Delight in the Details
As we reflect on the new year and what 2015 will bring, we find ourselves contemplating the importance of being present, cherishing each moment, and discovering the beauty in the details that surround us. Often we rush from place to place, our brains filing away what just happened and preparing for the next task at hand. Focused inward, we fail to notice, to truly see, what makes our campus home so wondrous.
And so we decided to slow down and capture some of these, and hope that you, too, will delight in the details.
Doves of Peace & Good Tidings
Eave Closures Around the Center for Continuing Education Building
Along the edge of the tile roof of the Continuing Education building site wonderful tile “bird stops” stamped with a dove. Though in place for years, we just had the pleasure of seeing them for the first time. Wendy Burley, of MCA Tile, gave us some background on the tiles:
MCA (Maruhachi Ceramics of America, Inc.) is the only tile manufacturer to stamp its Eave Closures, otherwise known as Bird Stops, with this particular symbol. The image, a dove with an olive branch in its beak, symbolizes peace and good tidings. It was added after Yoshi (Murahachi) built the MCA factory in 1985 hoping that it would bring good fortune and prosperity to people.
What a lovely symbol on the roof that shelters us each day!
Northwest Corner of Ayres Hall
“Beside Ayres Hall, the art building at Chico State, is a series of sculptures that look like ancient standing stones. A few are signed – James Moody, John Hubenthal – though most are anonymous. The work has no label for a title or date. One stone bears a handprint as a sort of de facto signature that is at once more personal and more anonymous than a name. They lean. One seems to have toppled over entirely. They bear markings and symbols that seem an eclectic catchall of ancient symbols…. They are a fitting accompaniment to Ayres Hall, to a department containing studio art practice and art history (as well as interior design and art education), as they are contemporary works, deeply steeped in historical traditions. One of the stones encourages the viewer, through an inscription, toward “Serenity, courage, wisdom.” I often see students sitting here, perhaps in the hopes of finding all three.” ~ Asa Mittman, Professor of Art History at California State University, Chico.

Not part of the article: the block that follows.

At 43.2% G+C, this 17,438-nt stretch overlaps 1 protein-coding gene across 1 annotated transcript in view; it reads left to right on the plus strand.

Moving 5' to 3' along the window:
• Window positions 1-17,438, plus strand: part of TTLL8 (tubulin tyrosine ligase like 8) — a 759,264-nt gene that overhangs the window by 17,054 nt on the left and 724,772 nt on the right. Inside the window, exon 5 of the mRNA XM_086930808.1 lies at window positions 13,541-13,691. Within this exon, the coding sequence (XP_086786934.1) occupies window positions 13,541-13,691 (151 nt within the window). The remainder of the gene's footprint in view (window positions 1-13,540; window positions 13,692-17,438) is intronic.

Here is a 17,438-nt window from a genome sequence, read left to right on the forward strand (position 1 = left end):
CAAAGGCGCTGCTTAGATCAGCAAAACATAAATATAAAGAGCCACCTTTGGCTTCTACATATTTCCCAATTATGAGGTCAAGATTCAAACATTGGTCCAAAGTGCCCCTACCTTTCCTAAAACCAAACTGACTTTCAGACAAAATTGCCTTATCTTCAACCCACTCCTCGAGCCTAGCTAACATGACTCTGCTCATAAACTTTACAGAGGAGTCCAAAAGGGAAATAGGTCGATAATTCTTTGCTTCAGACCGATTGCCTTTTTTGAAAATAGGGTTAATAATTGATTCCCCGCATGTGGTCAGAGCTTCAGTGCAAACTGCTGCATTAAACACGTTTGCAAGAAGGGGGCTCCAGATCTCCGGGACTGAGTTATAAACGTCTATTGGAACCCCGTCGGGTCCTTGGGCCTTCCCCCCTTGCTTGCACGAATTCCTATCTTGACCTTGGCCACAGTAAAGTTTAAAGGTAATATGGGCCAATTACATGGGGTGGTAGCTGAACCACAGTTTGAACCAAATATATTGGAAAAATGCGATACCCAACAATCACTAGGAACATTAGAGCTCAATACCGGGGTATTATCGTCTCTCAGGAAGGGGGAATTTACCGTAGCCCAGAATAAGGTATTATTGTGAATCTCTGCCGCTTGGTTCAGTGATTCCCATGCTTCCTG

“Gretel” Metal Sculpture
Metal Door in West Side Wall of Ayres Hall
“We can be completely captured by the smell of a flower, the beauty of a tree, the sound of a child’s laugh, the elegance of a landscape, the wonder of modern technology, the taste of a potato chip, or anything else. When our attention isn’t on thoughts, this appreciation arises naturally. Anything can just overtake us when we experience it fully.
The ability to experience the awe of something simple arises in the moments when we have silence or space between our thoughts. It is like seeing something for the first time. This feeling is similar to the sense of wonder and innocent curiosity that young children have.” ~ Noah Elkrief
Northwest Side of Kendall Hall in the Lawn Under the Weeping Cherry Tree
General John Bidwell’s generous offer of eight acres from his cherry orchard for the site of the Northern Branch State Normal School of California was accepted on April 8, 1887. This metal plaque, along with 5 others, mark the corners of this gift.
The fertile valley tract was rich with alluvial sediment from Chico Creek and other nearby rivers and streams descending from the Sierra-Cascade mountains. On that fertile ground has grown Chico State’s campus, now 119 acres and designated as an arboretum in 1982.
Creekside Education Gardens Adjacent to the Continuing Education Building
Integrated into the landscape adjacent to Creekside Courtyard, “Ring Roll” is a sculpture composed of interlocking steel rings of varying diameters. According to the award-winning artist team of Mark Grieve and Ilana Spector, “We worked to create a dynamic composition of intersecting curvilinear movement that would harmonize the environment and create a conceptual intersection relating to the architecture of the school and the natural rhythms of the garden site.”
“Ring Roll” covers a 30-foot long, 8-foot wide and 10-foot high area within the Creekside Educational Garden, which is near Colusa Hall. Viewable from the Creekside Courtyard and several campus pathways, the rings of the sculpture appear to move, even spin, as the viewer’s perspective changes. The sculpture’s abstract forms can be interpreted in numerous ways. Enhancing the garden site and the outdoor public space, the sculpture adds a dramatic and playful element to the landscape. Learn more…